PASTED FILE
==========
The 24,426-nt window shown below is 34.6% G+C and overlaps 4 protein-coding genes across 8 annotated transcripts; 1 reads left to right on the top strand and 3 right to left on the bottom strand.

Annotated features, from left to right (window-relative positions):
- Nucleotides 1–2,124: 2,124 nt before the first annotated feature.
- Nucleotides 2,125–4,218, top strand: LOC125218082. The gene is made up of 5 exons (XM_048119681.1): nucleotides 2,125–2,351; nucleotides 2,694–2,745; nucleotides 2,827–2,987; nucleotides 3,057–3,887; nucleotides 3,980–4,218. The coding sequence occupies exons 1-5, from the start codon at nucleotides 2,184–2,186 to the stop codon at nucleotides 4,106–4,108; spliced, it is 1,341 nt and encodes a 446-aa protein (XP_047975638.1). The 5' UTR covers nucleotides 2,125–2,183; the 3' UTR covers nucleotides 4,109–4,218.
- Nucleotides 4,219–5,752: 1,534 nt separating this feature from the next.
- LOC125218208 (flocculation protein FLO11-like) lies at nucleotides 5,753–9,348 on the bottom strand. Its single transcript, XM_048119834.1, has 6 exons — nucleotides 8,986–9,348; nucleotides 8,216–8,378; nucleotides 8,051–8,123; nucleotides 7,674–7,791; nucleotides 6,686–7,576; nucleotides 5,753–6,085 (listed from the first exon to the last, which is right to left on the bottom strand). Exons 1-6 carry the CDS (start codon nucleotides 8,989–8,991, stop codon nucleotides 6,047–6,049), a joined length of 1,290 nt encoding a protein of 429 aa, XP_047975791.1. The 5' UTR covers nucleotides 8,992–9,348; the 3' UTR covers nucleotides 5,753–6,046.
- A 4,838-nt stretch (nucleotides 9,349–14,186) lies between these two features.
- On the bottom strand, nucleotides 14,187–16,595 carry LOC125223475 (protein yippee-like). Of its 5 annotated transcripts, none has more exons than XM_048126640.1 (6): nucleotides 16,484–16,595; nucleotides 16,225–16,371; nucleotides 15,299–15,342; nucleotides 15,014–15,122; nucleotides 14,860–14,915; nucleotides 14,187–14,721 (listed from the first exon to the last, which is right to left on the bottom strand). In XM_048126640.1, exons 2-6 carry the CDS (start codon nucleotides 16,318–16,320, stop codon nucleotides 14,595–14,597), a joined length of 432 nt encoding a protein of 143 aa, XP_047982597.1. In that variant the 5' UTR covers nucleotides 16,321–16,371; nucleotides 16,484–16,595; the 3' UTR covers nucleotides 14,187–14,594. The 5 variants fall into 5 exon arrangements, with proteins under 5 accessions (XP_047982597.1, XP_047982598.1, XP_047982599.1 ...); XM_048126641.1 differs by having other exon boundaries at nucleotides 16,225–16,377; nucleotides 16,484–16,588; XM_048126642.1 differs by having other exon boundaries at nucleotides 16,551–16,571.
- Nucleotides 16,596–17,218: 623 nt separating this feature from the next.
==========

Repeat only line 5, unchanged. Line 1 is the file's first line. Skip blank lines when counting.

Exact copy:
- Nucleotides 4,219–5,752: 1,534 nt separating this feature from the next.